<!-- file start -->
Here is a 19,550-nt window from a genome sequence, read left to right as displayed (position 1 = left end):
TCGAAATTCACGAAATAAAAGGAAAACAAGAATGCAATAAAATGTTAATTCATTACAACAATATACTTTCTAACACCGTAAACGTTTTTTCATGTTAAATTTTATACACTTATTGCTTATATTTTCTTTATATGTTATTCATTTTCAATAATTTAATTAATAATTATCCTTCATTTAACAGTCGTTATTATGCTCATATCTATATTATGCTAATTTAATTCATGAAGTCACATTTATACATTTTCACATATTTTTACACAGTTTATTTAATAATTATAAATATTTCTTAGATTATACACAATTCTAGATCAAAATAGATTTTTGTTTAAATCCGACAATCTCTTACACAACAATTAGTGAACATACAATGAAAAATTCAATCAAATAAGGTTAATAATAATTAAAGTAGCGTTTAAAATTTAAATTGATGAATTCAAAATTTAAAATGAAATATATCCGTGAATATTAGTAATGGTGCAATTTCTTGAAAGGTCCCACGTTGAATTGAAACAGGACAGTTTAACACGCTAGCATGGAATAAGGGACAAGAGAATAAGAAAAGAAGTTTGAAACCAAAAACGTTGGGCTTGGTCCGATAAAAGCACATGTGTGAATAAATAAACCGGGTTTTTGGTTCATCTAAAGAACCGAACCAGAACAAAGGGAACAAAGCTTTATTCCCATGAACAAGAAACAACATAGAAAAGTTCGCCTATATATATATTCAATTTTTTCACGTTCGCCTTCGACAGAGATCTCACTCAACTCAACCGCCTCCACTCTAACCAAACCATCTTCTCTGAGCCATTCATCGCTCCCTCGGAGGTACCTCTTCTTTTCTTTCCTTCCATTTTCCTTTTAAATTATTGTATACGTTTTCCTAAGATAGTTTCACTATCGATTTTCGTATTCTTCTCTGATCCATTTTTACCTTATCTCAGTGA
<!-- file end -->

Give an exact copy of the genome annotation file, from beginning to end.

Here is a 19,550-nt window from a genome sequence, read left to right as displayed (position 1 = left end):
TCGAAATTCACGAAATAAAAGGAAAACAAGAATGCAATAAAATGTTAATTCATTACAACAATATACTTTCTAACACCGTAAACGTTTTTTCATGTTAAATTTTATACACTTATTGCTTATATTTTCTTTATATGTTATTCATTTTCAATAATTTAATTAATAATTATCCTTCATTTAACAGTCGTTATTATGCTCATATCTATATTATGCTAATTTAATTCATGAAGTCACATTTATACATTTTCACATATTTTTACACAGTTTATTTAATAATTATAAATATTTCTTAGATTATACACAATTCTAGATCAAAATAGATTTTTGTTTAAATCCGACAATCTCTTACACAACAATTAGTGAACATACAATGAAAAATTCAATCAAATAAGGTTAATAATAATTAAAGTAGCGTTTAAAATTTAAATTGATGAATTCAAAATTTAAAATGAAATATATCCGTGAATATTAGTAATGGTGCAATTTCTTGAAAGGTCCCACGTTGAATTGAAACAGGACAGTTTAACACGCTAGCATGGAATAAGGGACAAGAGAATAAGAAAAGAAGTTTGAAACCAAAAACGTTGGGCTTGGTCCGATAAAAGCACATGTGTGAATAAATAAACCGGGTTTTTGGTTCATCTAAAGAACCGAACCAGAACAAAGGGAACAAAGCTTTATTCCCATGAACAAGAAACAACATAGAAAAGTTCGCCTATATATATATTCAATTTTTTCACGTTCGCCTTCGACAGAGATCTCACTCAACTCAACCGCCTCCACTCTAACCAAACCATCTTCTCTGAGCCATTCATCGCTCCCTCGGAGGTACCTCTTCTTTTCTTTCCTTCCATTTTCCTTTTAAATTATTGTATACGTTTTCCTAAGATAGTTTCACTATCGATTTTCGTATTCTTCTCTGATCCATTTTTACCTTATCTCAGTGA